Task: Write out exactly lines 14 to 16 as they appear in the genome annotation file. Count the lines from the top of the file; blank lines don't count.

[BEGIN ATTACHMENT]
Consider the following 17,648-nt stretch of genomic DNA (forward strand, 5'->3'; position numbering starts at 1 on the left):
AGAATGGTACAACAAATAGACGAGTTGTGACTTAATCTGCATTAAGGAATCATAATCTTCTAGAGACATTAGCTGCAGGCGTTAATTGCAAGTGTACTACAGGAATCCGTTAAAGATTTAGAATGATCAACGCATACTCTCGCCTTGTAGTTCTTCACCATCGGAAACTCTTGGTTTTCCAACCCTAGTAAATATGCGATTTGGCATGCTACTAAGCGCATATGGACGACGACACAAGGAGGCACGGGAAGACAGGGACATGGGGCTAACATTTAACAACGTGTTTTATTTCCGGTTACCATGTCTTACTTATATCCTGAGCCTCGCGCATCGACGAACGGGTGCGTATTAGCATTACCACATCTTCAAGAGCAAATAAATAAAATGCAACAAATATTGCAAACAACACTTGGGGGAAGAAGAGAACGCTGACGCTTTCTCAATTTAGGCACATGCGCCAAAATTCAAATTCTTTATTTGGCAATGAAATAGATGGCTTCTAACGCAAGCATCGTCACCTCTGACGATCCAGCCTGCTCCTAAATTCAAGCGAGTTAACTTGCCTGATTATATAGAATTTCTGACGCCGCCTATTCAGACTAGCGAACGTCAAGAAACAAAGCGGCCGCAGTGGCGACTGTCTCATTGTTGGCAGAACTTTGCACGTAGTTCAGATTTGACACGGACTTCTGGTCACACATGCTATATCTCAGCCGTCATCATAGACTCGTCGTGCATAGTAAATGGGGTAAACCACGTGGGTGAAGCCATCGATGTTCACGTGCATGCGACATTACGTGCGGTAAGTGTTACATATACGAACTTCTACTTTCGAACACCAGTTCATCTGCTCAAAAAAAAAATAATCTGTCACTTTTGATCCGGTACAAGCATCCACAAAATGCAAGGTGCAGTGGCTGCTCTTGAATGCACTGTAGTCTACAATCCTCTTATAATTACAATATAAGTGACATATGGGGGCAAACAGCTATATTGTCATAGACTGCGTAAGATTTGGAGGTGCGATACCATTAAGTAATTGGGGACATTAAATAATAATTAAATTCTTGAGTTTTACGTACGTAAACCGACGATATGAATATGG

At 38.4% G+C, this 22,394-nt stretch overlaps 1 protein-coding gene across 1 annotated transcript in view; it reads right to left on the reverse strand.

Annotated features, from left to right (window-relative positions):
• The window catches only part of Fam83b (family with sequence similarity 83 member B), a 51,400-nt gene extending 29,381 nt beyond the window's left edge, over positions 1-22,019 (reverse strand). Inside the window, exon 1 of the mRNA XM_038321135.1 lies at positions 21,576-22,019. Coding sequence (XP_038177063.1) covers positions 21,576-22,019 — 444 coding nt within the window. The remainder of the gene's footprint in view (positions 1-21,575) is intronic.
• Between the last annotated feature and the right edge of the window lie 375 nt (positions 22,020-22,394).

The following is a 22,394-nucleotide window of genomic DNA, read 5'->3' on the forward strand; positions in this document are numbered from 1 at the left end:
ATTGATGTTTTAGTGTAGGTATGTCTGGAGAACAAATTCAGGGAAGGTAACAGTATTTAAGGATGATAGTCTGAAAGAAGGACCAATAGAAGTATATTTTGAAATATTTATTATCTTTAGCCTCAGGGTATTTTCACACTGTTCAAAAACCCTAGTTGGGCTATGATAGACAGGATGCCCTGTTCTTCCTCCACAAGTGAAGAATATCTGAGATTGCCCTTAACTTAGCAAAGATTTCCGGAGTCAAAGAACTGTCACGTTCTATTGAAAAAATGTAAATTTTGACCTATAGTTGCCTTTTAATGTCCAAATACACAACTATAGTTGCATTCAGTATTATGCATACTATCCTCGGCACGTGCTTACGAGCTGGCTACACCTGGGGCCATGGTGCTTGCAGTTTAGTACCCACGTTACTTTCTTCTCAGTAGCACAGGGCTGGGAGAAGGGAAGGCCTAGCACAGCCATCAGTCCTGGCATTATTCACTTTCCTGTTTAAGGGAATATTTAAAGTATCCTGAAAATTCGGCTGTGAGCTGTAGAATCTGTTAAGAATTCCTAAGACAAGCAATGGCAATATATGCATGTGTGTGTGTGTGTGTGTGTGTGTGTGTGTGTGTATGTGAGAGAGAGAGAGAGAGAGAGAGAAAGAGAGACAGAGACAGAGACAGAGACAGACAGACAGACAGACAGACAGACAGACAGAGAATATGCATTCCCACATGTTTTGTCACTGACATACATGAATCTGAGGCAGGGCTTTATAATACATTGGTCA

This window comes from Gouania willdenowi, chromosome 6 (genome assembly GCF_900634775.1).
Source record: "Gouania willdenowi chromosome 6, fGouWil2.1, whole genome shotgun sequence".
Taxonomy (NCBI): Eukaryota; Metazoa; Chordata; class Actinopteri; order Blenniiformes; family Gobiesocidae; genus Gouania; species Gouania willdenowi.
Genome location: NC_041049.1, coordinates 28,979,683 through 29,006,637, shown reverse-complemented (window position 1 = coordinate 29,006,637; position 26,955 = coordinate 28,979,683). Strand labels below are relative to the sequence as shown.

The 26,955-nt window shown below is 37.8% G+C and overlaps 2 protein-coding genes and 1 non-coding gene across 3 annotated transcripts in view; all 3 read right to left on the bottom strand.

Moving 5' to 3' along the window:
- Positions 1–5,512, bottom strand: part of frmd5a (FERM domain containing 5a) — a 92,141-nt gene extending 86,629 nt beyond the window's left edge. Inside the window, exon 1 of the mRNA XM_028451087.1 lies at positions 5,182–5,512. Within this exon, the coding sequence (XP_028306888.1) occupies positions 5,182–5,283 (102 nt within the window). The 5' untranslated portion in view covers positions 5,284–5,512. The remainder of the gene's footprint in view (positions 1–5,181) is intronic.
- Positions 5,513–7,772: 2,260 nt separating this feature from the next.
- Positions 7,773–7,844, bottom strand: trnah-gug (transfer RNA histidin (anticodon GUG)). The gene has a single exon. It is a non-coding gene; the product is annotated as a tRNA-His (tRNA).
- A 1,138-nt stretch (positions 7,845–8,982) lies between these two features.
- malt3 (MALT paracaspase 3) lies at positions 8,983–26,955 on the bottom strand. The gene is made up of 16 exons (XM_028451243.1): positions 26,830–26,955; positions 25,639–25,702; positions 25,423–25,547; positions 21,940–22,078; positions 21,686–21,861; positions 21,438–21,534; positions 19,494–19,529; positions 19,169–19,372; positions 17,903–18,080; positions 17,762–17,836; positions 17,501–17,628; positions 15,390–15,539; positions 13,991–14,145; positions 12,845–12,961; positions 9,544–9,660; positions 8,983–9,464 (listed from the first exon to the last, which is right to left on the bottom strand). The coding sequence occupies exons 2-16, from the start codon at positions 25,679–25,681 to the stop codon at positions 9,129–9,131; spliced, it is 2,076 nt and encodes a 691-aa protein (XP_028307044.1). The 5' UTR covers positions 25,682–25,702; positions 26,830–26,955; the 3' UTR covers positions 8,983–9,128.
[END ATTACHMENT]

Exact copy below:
Moving 5' to 3' along the window:
- Positions 1–5,512, bottom strand: part of frmd5a (FERM domain containing 5a) — a 92,141-nt gene extending 86,629 nt beyond the window's left edge. Inside the window, exon 1 of the mRNA XM_028451087.1 lies at positions 5,182–5,512. Within this exon, the coding sequence (XP_028306888.1) occupies positions 5,182–5,283 (102 nt within the window). The 5' untranslated portion in view covers positions 5,284–5,512. The remainder of the gene's footprint in view (positions 1–5,181) is intronic.
- Positions 5,513–7,772: 2,260 nt separating this feature from the next.